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Kingston Hospital boss: 'Each year I get more worried about impact of cuts'
The chief executive of Kingston Hospital says she is becoming increasingly worried about cuts hitting patient care.
Kate Grimes told BBC World at One yesterday, the hospital was looking for 6.3 per cent savings this year – about £10m.
But she insisted she would rather take the hospital into financial deficit than hit ‘non-negotiable’ patient care.
She said: “Each year I get more worried and I do think there’ll come a point when we’re not going to be able to find savings without impacting negatively on quality.”
Further demands for savings in the next few years, based around fewer admissions to hospital, could leave the hospital with a theoretical 10 per cent savings to find.
But obstacles to fewer admissions include Kingston Hospital having double the rate of dementia than the national average due to the borough having the highest life expectancy in the country, she said.
Ms Grimes said: “It’s very hard to see how we might find that. I’m not feeling cheerful about it.
“We’ll either get to a point where people notice the savings or you’ll find lots of hospitals going into financial deficit and I think you’re more likely to find more hospitals going into financial deficit because in most places quality is non-negotiable.
“We will continue to deliver our financial obligations until we’ve reached the point at which we don’t believe we can deliver the kind of quality we’d be happy to provide and at that point we will be moving into financial deficit.”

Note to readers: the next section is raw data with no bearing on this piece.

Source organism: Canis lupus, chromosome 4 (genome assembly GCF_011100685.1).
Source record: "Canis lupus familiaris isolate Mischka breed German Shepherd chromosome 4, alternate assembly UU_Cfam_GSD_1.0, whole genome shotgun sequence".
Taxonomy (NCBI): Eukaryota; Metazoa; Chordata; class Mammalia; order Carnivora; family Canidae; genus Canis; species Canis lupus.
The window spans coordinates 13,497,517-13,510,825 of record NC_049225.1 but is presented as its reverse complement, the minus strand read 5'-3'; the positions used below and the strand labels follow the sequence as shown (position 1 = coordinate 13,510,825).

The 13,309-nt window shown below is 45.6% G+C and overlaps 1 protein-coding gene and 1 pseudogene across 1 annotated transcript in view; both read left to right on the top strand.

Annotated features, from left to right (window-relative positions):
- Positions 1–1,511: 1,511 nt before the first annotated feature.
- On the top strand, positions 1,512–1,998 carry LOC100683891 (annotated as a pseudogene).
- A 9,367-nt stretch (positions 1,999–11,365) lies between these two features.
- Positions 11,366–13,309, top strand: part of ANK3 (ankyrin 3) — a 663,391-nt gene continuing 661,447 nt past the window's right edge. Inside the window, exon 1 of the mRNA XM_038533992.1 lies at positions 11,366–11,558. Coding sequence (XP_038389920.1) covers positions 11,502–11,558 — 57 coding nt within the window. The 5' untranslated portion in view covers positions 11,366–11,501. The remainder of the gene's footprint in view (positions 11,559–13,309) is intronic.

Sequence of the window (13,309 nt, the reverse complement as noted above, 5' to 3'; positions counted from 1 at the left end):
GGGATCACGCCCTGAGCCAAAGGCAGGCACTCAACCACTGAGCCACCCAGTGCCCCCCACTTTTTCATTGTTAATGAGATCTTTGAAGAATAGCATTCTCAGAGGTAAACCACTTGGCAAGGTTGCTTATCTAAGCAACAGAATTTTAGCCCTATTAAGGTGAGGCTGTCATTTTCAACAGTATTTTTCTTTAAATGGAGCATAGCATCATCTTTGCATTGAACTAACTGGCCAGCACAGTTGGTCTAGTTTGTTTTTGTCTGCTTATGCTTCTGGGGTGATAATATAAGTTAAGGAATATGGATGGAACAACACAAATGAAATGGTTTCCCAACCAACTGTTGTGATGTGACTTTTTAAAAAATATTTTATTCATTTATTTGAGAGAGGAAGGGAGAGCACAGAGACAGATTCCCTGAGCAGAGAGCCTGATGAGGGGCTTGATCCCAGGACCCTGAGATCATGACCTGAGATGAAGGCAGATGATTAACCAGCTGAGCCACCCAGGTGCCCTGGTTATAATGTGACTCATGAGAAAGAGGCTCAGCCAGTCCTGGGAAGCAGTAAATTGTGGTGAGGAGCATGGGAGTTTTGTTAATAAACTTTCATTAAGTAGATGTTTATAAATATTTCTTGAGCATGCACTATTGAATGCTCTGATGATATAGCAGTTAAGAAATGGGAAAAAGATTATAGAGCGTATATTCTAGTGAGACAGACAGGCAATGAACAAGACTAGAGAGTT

Asked about the hospital’s plans to ‘radically’ reduce the number of nurses and midwifes by 23 percent and consultants by 15 per cent reported in the Surrey Comet in 2011, she said: “We have lost over 100 staff every year for the past three years otherwise we wouldn’t have made the savings.
"But for some of those, for example, its been where we’ve reduced length of stay and reduced a ward and then you can lose nursing staff, administrative staff, other staff associated with the running of that ward.”
But she added: “We would never have plans to make savings by reducing the number of nurses available to care for our patients on the ward. We’d have to do it by doing things differently.”
Ideas drawn up so far include merging the pathology department with other neighbouring hospitals, more group antenatal sessions and greater use of computer records as examples.
To hear the BBC report click here http://www.bbc.co.uk/programmes/p01nhv2ya
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